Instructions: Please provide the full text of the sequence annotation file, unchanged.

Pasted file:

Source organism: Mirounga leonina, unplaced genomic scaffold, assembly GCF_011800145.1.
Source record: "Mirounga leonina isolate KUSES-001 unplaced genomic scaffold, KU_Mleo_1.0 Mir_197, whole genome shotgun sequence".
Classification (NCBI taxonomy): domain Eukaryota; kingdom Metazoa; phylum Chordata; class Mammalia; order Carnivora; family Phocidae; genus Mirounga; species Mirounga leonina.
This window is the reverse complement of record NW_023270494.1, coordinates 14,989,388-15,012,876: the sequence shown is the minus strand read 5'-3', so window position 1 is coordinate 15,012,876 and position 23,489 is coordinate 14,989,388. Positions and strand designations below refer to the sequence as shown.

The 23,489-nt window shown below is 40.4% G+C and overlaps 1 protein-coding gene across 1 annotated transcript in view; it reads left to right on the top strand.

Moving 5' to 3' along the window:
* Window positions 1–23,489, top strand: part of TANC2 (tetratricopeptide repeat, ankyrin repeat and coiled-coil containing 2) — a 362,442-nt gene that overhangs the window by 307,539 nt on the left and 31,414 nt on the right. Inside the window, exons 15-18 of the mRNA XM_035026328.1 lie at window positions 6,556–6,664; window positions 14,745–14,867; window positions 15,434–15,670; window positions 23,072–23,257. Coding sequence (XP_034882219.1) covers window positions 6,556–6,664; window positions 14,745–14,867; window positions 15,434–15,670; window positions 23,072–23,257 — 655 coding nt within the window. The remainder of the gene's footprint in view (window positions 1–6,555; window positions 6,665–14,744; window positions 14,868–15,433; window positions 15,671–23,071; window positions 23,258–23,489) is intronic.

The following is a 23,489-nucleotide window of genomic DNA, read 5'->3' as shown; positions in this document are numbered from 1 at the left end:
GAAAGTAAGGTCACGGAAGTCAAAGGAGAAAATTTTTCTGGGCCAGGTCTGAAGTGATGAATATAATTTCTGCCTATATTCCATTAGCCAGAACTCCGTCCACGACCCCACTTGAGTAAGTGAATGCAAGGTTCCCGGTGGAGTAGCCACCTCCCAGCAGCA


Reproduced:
Source organism: Mirounga leonina, unplaced genomic scaffold, assembly GCF_011800145.1.
Source record: "Mirounga leonina isolate KUSES-001 unplaced genomic scaffold, KU_Mleo_1.0 Mir_197, whole genome shotgun sequence".
Classification (NCBI taxonomy): domain Eukaryota; kingdom Metazoa; phylum Chordata; class Mammalia; order Carnivora; family Phocidae; genus Mirounga; species Mirounga leonina.
This window is the reverse complement of record NW_023270494.1, coordinates 14,989,388-15,012,876: the sequence shown is the minus strand read 5'-3', so window position 1 is coordinate 15,012,876 and position 23,489 is coordinate 14,989,388. Positions and strand designations below refer to the sequence as shown.

The 23,489-nt window shown below is 40.4% G+C and overlaps 1 protein-coding gene across 1 annotated transcript in view; it reads left to right on the top strand.

Moving 5' to 3' along the window:
* Window positions 1–23,489, top strand: part of TANC2 (tetratricopeptide repeat, ankyrin repeat and coiled-coil containing 2) — a 362,442-nt gene that overhangs the window by 307,539 nt on the left and 31,414 nt on the right. Inside the window, exons 15-18 of the mRNA XM_035026328.1 lie at window positions 6,556–6,664; window positions 14,745–14,867; window positions 15,434–15,670; window positions 23,072–23,257. Coding sequence (XP_034882219.1) covers window positions 6,556–6,664; window positions 14,745–14,867; window positions 15,434–15,670; window positions 23,072–23,257 — 655 coding nt within the window. The remainder of the gene's footprint in view (window positions 1–6,555; window positions 6,665–14,744; window positions 14,868–15,433; window positions 15,671–23,071; window positions 23,258–23,489) is intronic.

The following is a 23,489-nucleotide window of genomic DNA, read 5'->3' as shown; positions in this document are numbered from 1 at the left end:
GAAAGTAAGGTCACGGAAGTCAAAGGAGAAAATTTTTCTGGGCCAGGTCTGAAGTGATGAATATAATTTCTGCCTATATTCCATTAGCCAGAACTCCGTCCACGACCCCACTTGAGTAAGTGAATGCAAGGTTCCCGGTGGAGTAGCCACCTCCCAGCAGCA